From Castries (the capital), we traveled south along a scenic, narrow, twisting, hilly road to Marigot Bay — a popular tourist destination.  It is a small, idyllic, deep blue bay (full of small boats), surrounded by tall, very green mountains and from a small lookout platform high above where all the ship excursion buses stop for the view, they sell sample “rum shots” for $1.00 U.S.
We drove through several, small, very poor fishing villages — where we would have loved to wander around.  Anse La Raye, one of these, was badly damaged by hurricane Tomas (October 30, 2010).  There is nothing these little villages can do to protect themselves from hurricanes and the accompanying torrential rain in their shack-like, no screens, rickity roofed, little homes — except to move to higher ground.
We drove around the small port village of Soufriere (soo-free-air) — population 7,656 — which we could view from the road above.  It is located in a low-lying volcanic crater, derived its name from the bubbling pits of sulphur, was once the flourishing capital, and is now a sleepy fishing village.
We stopped around Soufriere to get pictures of the towering twin Pitons (pee-tons) — the island’s most noted landmarks.  These are “volcanic peaks that spring forth majestically from the ocean to a height of more than a half-mile.  Gros Piton (2,619 ft.) can be climbed by experienced hikers; Petit Piton (2,438 ft.) is not considered safe to climb” (p. 222).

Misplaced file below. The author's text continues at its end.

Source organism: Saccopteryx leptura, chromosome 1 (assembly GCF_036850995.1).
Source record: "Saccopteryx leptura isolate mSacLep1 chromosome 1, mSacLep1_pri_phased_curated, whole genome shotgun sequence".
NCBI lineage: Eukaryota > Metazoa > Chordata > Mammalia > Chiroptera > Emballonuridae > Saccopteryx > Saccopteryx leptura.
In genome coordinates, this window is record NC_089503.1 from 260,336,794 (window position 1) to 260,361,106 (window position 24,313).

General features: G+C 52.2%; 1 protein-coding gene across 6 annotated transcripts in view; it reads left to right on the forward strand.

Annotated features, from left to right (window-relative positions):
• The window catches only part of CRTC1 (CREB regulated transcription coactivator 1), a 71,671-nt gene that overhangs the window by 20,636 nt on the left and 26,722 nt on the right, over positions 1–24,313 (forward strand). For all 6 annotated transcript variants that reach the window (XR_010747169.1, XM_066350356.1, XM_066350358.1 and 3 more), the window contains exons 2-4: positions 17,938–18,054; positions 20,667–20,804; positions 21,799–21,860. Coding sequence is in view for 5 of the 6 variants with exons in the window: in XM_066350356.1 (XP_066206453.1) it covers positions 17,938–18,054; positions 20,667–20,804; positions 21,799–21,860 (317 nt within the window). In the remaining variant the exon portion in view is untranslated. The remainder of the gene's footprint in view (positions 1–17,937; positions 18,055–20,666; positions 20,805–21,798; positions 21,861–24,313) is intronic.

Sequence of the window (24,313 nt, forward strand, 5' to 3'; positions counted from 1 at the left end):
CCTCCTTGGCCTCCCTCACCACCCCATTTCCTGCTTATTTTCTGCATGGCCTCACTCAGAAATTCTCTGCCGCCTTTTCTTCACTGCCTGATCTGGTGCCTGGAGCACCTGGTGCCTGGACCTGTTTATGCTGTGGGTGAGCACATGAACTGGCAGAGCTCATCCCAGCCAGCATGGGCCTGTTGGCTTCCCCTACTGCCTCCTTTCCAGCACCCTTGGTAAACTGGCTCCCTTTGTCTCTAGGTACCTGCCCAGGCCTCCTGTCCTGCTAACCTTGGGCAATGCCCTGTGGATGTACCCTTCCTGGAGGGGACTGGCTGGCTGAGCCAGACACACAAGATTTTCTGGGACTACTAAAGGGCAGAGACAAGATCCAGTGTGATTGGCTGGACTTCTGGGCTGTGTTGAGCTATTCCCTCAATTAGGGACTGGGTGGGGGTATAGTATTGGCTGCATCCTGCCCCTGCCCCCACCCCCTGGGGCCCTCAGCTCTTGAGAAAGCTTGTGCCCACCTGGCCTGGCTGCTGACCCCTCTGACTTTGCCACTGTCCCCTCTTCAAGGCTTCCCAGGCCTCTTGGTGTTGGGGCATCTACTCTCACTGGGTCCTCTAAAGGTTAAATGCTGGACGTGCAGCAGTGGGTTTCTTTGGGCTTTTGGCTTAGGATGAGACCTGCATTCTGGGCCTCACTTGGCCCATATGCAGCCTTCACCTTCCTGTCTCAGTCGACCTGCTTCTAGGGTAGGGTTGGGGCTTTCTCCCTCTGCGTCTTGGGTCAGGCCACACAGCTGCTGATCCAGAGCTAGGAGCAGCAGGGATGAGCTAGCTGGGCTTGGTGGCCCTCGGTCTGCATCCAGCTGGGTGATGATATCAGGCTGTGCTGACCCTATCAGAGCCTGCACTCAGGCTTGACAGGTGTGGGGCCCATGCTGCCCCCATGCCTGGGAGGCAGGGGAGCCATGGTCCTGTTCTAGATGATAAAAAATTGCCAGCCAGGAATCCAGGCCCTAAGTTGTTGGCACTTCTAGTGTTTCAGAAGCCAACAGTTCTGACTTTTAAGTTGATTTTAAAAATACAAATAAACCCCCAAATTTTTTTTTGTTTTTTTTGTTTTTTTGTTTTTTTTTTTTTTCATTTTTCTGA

From the Pitons we drove farther south and east to Hewanorra International Airport and at the southern-most tip of St. Lucia, we had lunch and watched a couple of wind surfers at Sandy Beach where the kids changed into their bathing suits and used the restrooms at The Reef Restaurant and Beach Bar.
We arrived at Adventure Tours in Dennery at 2:45 p.m.  Three of our grandchildren did the 12-platform zipline, and the fourth suited-up just for pictures.  We left there at 4 p.m.  It is one of the most popular tourist attractions on the island, and the kids loved it.
On our way home we traveled the “roller coaster” road down into Castries by the governor’s mansion.  We stopped briefly to have a wonderful view of the entire town and port area.  One of the docked cruise ships was getting ready to leave, and by the time we were in the port area itself, it was nowhere in sight.
We arrived back in Rodney Bay around 6:00 p.m. after a very long day.  I have saved my observations about the island and island culture for my second St. Lucian essay: “St. Lucia: Some observations.”
- - - - - - -
At tripadvisor  there are at least 20 things to do in St. Lucia.  We either did them or we considered each of them as a possibility.  There is a great deal to do, and each item offers a unique and interesting perspective.

At 10Best you can click on beaches, sightseeing, or tours and excursions to get the 10 best of each.
- - - - - - - -
Copyright April, 2012, by And Then Some Publishing L.L.C.

No comments:

Post a Comment

Essays, SMOERs Words-of-Wisdom, Fridays Laugh, book reviews... And Then Some! Thank you for your comment.